The Korea Herald


[KH Explains] Card firms increasingly hesitant over Apple Pay

Uncertain impact of Apple Pay on attracting new customers complicates card firms' decision

By Song Seung-hyun

Published : Oct. 29, 2023 - 15:21

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Kim Deok-hwan, CEO of Hyundai Card (right) and Apple Korea President Mark Lee (left) and a translator attend a parliamentary audit on Oct. 11. (Yonhap) Kim Deok-hwan, CEO of Hyundai Card (right) and Apple Korea President Mark Lee (left) and a translator attend a parliamentary audit on Oct. 11. (Yonhap)

To grab a bit of Apple or leave it on the shelf? That's the question that has been lingering among card companies here since Apple Pay was launched in Korea in March with initial local partner Hyundai Card.

Hesitation over adopting Apple Pay entered a new phase after a parliamentary audit held on Oct. 11 raised concerns about Hyundai Card, which introduced the service at the cost of paying high commission fees to Apple.

During the parliamentary audit, Rep. Yun Chang-hyun of the ruling People Power Party said that Apple Pay's high commission fee could harm customer interests.

The exact terms of the agreement between Apple Pay and Hyundai Card have not been disclosed, but the card issuer is widely believed to pay Apple a 0.15 percent fee for each Apple Pay transaction.

Rep. Yang Jung-suk said that this fee is considerably higher when compared to the 0.03 percent commission collected by Apple Pay in China and 0.05 percent commission in Israel.

Industry sources say that despite the relatively high commission fee, Hyundai Card partnered with Apple to gain a first-mover advantage as it could contribute greatly to attracting new -- and potentially young -- iPhone users.

Hyundai Card’s desperation was hinted at when it gave up its exclusive partnership with Apple Pay during the financial authority’s review process to finally earn the permit to introduce the service in Korea.

Rep. Yun claims that Hyundai Card accepted the money-losing profit structure for the sake of attracting new customers.

According to an analysis conducted by Yun's office, the average transaction revenue for a regular credit card is 1.87 percent, while it is only 1.77 percent for Apple Pay. Additionally, Hyundai Card is also paying fees to Apple and Visa for each transaction.

Rep. Yun stressed that during the first half, Hyundai Card discontinued 12 of its card products, citing "profitability deterioration" as the reason for eight of them.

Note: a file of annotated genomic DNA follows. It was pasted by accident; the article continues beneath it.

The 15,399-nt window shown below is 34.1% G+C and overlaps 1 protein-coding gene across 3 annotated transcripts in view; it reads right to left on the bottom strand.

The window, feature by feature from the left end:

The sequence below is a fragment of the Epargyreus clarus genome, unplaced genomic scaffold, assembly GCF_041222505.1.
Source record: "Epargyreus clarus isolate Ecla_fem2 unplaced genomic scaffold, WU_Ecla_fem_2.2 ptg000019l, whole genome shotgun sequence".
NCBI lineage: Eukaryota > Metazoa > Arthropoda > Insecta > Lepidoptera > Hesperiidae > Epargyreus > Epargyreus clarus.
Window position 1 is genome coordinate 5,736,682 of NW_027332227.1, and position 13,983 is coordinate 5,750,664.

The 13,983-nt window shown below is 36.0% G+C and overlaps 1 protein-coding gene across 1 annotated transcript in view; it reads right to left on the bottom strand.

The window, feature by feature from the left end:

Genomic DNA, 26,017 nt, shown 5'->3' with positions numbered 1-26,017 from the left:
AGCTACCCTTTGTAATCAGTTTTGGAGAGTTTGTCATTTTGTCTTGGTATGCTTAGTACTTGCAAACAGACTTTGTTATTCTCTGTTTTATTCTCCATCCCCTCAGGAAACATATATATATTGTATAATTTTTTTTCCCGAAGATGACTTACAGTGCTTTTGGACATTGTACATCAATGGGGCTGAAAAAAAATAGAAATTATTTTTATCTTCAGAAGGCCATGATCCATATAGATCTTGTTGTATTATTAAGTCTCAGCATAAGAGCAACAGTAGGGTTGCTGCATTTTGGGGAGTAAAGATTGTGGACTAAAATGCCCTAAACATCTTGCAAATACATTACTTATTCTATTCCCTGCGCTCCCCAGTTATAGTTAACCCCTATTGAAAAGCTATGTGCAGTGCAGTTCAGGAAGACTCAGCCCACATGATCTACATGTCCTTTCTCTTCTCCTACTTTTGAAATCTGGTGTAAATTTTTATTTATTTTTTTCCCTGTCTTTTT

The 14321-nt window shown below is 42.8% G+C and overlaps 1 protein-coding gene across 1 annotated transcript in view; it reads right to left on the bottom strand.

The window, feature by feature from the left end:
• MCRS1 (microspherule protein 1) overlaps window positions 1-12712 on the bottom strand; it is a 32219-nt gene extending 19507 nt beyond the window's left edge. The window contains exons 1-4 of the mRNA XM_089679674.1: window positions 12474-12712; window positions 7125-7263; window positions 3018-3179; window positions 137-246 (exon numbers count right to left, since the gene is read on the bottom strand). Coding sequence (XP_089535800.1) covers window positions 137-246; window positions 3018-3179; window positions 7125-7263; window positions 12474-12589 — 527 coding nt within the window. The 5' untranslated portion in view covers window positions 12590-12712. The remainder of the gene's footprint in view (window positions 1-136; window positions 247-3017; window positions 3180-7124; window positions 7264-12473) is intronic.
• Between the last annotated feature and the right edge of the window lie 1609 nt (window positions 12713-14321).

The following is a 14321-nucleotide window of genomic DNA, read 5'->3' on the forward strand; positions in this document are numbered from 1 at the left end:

“It is possible that the reduction of consumer benefits due to increased losses has already begun,” Yun said.

This is not only a problem for Hyundai Card and its members, as many local credit card issuers are also considering Apple Pay.

Rep. Yun’s office estimated that if Apple Pay takes up 10 percent of the credit card market, domestic card companies will have to pay a commission fee of 34.17 billion won ($25.16 million) per year to Apple and Visa.

“This cost burden could be passed on to customers,” Yun stressed.

Three leading credit card issuers in Korea — Shinhan Card, KB Kookmin Card and BC Card — submitted letters of intent to collaborate with Apple Pay in July, according to sources.

“There is no option to negotiate on the commission fee. It doesn't make sense for Apple to apply different fees to different credit card companies in Korea,” an industry official said on condition of anonymity.

Meanwhile, the audit has become a burden for many credit card issuers in Korea who wish to become additional Apple Pay local partners.

“The summoning of the Hyundai Card CEO and Apple Korea CEO to the parliamentary audit is already a burden on credit card issuers when deciding whether to adopt Apple Pay,” an industry official said on condition of anonymity.

The audit's revelation of a weakened profit structure that card firms have to face when adopting Apple Pay is also a matter of great concern within the industry.

"It's honestly a challenging time for credit card firms due to the high rates. In this situation, having to pay additional commission fees is a burden," said an industry official.

What further complicates the decision for credit card issuers is the uncertain impact of Apple Pay in terms of attracting new members.

When Apple Pay initially launched in March, Hyundai Card witnessed a remarkable surge in new members, with peak growth of 195,000, surpassing all local competitors.

However, Hyundai Card's new members have steadily declined over the subsequent five months.

The numbers dropped to 159,000 in April, 139,000 in May, 120,000 in June, 115,000 in July and 110,000 in August.

This August figure ranked fifth, trailing behind competitors Samsung, KB Kookmin, Lotte and Shinhan.